His motto, he says, is: “Fail early, fail cheap.”
In that respect, McCarthy is taking cues from lawmakers like Arizona Republican John McCain, chairman of the Senate Armed Services Committee.
“We would rather have a small failure that teaches us something early in the acquisition process than deal with a multibillion-dollar program that becomes, quote, ‘too big to fail,’” McCain said at a Dec. 7 hearing on military acquisitions.
One of McCarthy’s first tasks upon taking office was to formally recommend the termination of more than $1 billion in planned spending on less-than-urgent science and technology projects in order to spend more money on the most pressing capabilities: long-range missiles, missile defenses, individual soldier gear, combat vehicles, helicopters and networks.
A focus of McCarthy’s job now is consolidating scattered parts of the Army’s weapons-development bureaucracy under a new organization that is likely to be called “Futures Command.”
McCarthy said he is working alongside Gen. James McConville, the Army’s vice chief of staff, to oversee the shakeup.
Under the plan, Futures Command would launch in June 2018 and be fully capable within a year. The location has yet to be announced, but McCarthy wants it in a locale near academia and industry.
The command’s job will be to focus on defining requirements as precisely and realistically as possible from the start and then to experiment to see what works before committing big bucks, McCarthy said.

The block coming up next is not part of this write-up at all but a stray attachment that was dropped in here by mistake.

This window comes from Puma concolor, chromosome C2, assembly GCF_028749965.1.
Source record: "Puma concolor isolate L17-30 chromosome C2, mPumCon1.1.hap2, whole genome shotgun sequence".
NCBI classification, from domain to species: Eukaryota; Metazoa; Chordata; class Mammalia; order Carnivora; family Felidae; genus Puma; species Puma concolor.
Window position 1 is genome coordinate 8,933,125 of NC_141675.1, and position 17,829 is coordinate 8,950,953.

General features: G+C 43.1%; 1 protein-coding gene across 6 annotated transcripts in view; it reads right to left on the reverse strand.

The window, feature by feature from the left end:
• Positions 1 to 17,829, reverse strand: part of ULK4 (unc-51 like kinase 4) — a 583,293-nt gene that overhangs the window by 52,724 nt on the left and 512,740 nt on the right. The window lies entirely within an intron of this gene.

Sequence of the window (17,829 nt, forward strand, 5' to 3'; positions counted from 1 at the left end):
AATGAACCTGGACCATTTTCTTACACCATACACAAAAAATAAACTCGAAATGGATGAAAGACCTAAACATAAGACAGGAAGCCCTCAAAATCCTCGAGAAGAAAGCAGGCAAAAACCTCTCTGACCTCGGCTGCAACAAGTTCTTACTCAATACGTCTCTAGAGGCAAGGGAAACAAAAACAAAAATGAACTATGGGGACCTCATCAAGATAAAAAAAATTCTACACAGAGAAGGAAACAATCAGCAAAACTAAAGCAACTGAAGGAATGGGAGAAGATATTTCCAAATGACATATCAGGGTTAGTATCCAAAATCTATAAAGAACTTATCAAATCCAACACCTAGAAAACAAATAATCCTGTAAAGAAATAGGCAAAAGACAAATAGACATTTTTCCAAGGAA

McCarthy also said he recognizes that organizational changes alone may not yield results if the military’s culture does not change. The Defense Department bureaucracy tends to reward people who provide inaccurately rosy promises and not those who deliver accurately dire warnings.
Unless leaders actively encourage the telling of bad news — preferably early on in a system’s development — important alarms will not be heard.
“Early and candid” is how he likes his information, he said.
But McCarthy believes his “hardest challenge” will be overcoming resistance from the Army organizations that will be diminished in the coming restructuring, because it affects “people’s bureaucratic rice bowls.”
The Air Force and Navy will consume a bigger share of the Pentagon budget in the years ahead as atomic delivery systems will be replaced — bombers, land-based missiles, nuclear-missile submarines and a growing number of F-35 fighter jets.
Unless the overall Pentagon budget grows significantly, that means less for the Army.
The Army has internal budget pressure, too. It’s trying to grow its ranks by thousands of soldiers, restore degraded equipment and increase training. Given the price of those efforts, many new and improved weapons may have to wait even if the Army is ready to buy them.
But it’s not ready. More robust analysis is needed to determine the best weaponry for the future, McCarthy said.
“We’re not informed enough to make the call on the next generation of combat vehicle or helicopter,” he said.
In a sense, McCarthy and the Army are making a virtue of their fiscal straits. They are using the decade ahead to study the best approaches before plunging headlong into top-dollar programs. They’ve already tried it the second way, and it didn’t work out.